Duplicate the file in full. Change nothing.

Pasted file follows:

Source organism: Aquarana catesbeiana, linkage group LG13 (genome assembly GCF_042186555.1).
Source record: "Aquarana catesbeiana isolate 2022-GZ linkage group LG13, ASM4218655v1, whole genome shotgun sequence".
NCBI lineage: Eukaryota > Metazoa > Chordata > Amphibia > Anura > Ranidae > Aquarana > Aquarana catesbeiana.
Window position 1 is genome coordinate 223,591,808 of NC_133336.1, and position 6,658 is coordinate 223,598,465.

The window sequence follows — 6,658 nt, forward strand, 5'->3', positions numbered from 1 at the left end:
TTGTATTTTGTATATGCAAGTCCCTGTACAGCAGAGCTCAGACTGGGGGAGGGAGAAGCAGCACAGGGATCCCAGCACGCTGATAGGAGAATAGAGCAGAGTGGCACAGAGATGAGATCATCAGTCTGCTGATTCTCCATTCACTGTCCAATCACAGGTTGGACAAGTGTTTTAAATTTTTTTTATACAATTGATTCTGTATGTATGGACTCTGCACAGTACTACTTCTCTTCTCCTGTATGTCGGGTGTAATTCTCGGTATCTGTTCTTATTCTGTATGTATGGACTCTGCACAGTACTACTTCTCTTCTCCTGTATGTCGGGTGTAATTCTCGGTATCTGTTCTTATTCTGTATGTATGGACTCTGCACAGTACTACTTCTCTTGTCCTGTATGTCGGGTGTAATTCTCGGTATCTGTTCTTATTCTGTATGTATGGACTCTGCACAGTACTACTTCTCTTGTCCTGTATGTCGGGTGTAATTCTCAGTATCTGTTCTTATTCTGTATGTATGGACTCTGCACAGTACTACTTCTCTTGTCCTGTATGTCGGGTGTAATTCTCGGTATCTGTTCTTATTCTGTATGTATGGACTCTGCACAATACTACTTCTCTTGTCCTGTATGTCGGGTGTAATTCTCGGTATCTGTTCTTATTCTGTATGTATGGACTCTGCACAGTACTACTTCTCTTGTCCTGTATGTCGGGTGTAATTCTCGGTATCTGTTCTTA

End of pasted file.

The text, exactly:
Source organism: Aquarana catesbeiana, linkage group LG13 (genome assembly GCF_042186555.1).
Source record: "Aquarana catesbeiana isolate 2022-GZ linkage group LG13, ASM4218655v1, whole genome shotgun sequence".
NCBI lineage: Eukaryota > Metazoa > Chordata > Amphibia > Anura > Ranidae > Aquarana > Aquarana catesbeiana.
Window position 1 is genome coordinate 223,591,808 of NC_133336.1, and position 6,658 is coordinate 223,598,465.

The window sequence follows — 6,658 nt, forward strand, 5'->3', positions numbered from 1 at the left end:
TTGTATTTTGTATATGCAAGTCCCTGTACAGCAGAGCTCAGACTGGGGGAGGGAGAAGCAGCACAGGGATCCCAGCACGCTGATAGGAGAATAGAGCAGAGTGGCACAGAGATGAGATCATCAGTCTGCTGATTCTCCATTCACTGTCCAATCACAGGTTGGACAAGTGTTTTAAATTTTTTTTATACAATTGATTCTGTATGTATGGACTCTGCACAGTACTACTTCTCTTCTCCTGTATGTCGGGTGTAATTCTCGGTATCTGTTCTTATTCTGTATGTATGGACTCTGCACAGTACTACTTCTCTTCTCCTGTATGTCGGGTGTAATTCTCGGTATCTGTTCTTATTCTGTATGTATGGACTCTGCACAGTACTACTTCTCTTGTCCTGTATGTCGGGTGTAATTCTCGGTATCTGTTCTTATTCTGTATGTATGGACTCTGCACAGTACTACTTCTCTTGTCCTGTATGTCGGGTGTAATTCTCAGTATCTGTTCTTATTCTGTATGTATGGACTCTGCACAGTACTACTTCTCTTGTCCTGTATGTCGGGTGTAATTCTCGGTATCTGTTCTTATTCTGTATGTATGGACTCTGCACAATACTACTTCTCTTGTCCTGTATGTCGGGTGTAATTCTCGGTATCTGTTCTTATTCTGTATGTATGGACTCTGCACAGTACTACTTCTCTTGTCCTGTATGTCGGGTGTAATTCTCGGTATCTGTTCTTA